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Men & Pregnancy Loss: Explained

Pregnancy loss can leave you feeling lost and alone, but the truth is that it’s more common than you may think. Around 1 in 4 pregnancies end in loss, so it’s important that we talk about it more openly, to help both men and women feel less isolated. Whilst it’s true that women may go through a tougher physical experience when losing a baby, men feel all of the heartbreak too – and often don’t know who to turn to. 

If you’re a man who has been through pregnancy loss, it’s ok to feel however you are feeling – and there are many places you can get support. Here’s some of our advice on how to navigate loss on your road to becoming a father. 

 

What is pregnancy loss? 

 

Firstly, it’s important to recognise that pregnancy loss can come in many forms – and all are equally valid and can hurt just as much. Miscarriage is the most common term associated with pregnancy loss – but that isn’t the full picture. Understanding the different terms can help you communicate your feelings better and feel validated that whatever type of loss you have been through. Your grief is very real.  

Early Miscarriage – Most pregnancy losses occur within the first 12 weeks of pregnancy – and they are known as an early miscarriage.  

Missed Miscarriage – Missed miscarriages also usually happen in the first trimester, but they don’t come with any of the classic signs of miscarriage – like bleeding and pain. Because of this they are often only discovered at the 12-week scan. This can be a huge shock, and make the loss harder to cope with. 

Late miscarriage – There’s no exact timeframe for a late miscarriage, but it generally refers to anything after the first trimester. These losses are rarer, but do happen – and can be very tough to deal with. 

Stillbirth  – A stillbirth refers to the death of a baby just before or during labour. This can be very traumatic – but nowadays it is a lot rarer than other forms of pregnancy loss. However, they do happen and there are some great charities that deal with this specific type of loss.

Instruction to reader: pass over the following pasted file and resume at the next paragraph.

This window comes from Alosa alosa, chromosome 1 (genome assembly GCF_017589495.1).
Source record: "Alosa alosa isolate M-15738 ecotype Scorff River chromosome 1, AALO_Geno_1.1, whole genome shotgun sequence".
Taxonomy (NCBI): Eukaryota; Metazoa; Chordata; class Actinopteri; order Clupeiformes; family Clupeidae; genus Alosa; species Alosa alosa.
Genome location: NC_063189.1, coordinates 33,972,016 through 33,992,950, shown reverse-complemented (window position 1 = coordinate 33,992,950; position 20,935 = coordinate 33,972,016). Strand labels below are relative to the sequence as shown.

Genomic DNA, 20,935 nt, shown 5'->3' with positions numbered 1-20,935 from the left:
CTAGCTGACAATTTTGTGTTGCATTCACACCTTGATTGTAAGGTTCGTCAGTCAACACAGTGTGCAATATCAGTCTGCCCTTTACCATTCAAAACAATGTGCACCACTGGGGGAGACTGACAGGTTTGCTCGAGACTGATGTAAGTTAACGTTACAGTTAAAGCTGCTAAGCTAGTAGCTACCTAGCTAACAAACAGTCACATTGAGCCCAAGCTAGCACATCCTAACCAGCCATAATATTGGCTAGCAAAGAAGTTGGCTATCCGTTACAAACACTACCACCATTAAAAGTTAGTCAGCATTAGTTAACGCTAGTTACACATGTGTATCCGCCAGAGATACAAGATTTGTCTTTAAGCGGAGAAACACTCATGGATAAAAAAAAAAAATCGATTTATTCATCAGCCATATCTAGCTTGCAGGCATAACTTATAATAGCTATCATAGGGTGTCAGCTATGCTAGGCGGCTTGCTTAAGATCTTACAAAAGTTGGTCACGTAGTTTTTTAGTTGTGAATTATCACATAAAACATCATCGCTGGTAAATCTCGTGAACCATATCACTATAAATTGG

Ectopic Pregnancy – An ectopic pregnancy is when a fertilised egg implants outside of the womb. This not only means that the egg won’t develop into a baby, but can also be very dangerous for the mother – this usually requires medication or surgery to effectively terminate the pregnancy. You may only find out a pregnancy is ectopic after a positive pregnancy test, so the feelings of loss can be similar to if you were going through an early miscarriage. 

Failed IVF Cycles – You may not always associate a failed IVF cycle with pregnancy loss – but the truth is that when going through assisted fertility you will be full of hope and start to imagine the possibility of becoming pregnant. If the process doesn’t work, you can feel the same emotions of grief and loss as you would with a miscarriage. 

 

Men and pregnancy loss 

 

Pregnancy loss is always hard to navigate, but as a male partner, there are many reasons why you might find it especially difficult to process your emotions or know what to do. 

You want to protect your partner 

This is such a common narrative that guys tell themselves following pregnancy loss. If you have a female partner, it is totally understandable that you will feel protective of them during this time. Women undoubtedly go through a lot of physical, as well as emotional trauma, when losing a baby – and as a caring supportive partner, it is natural that you want to make them feel safe and looked after. However, it’s important to remember that you are allowed to feel heartbroken too – this was your baby as well.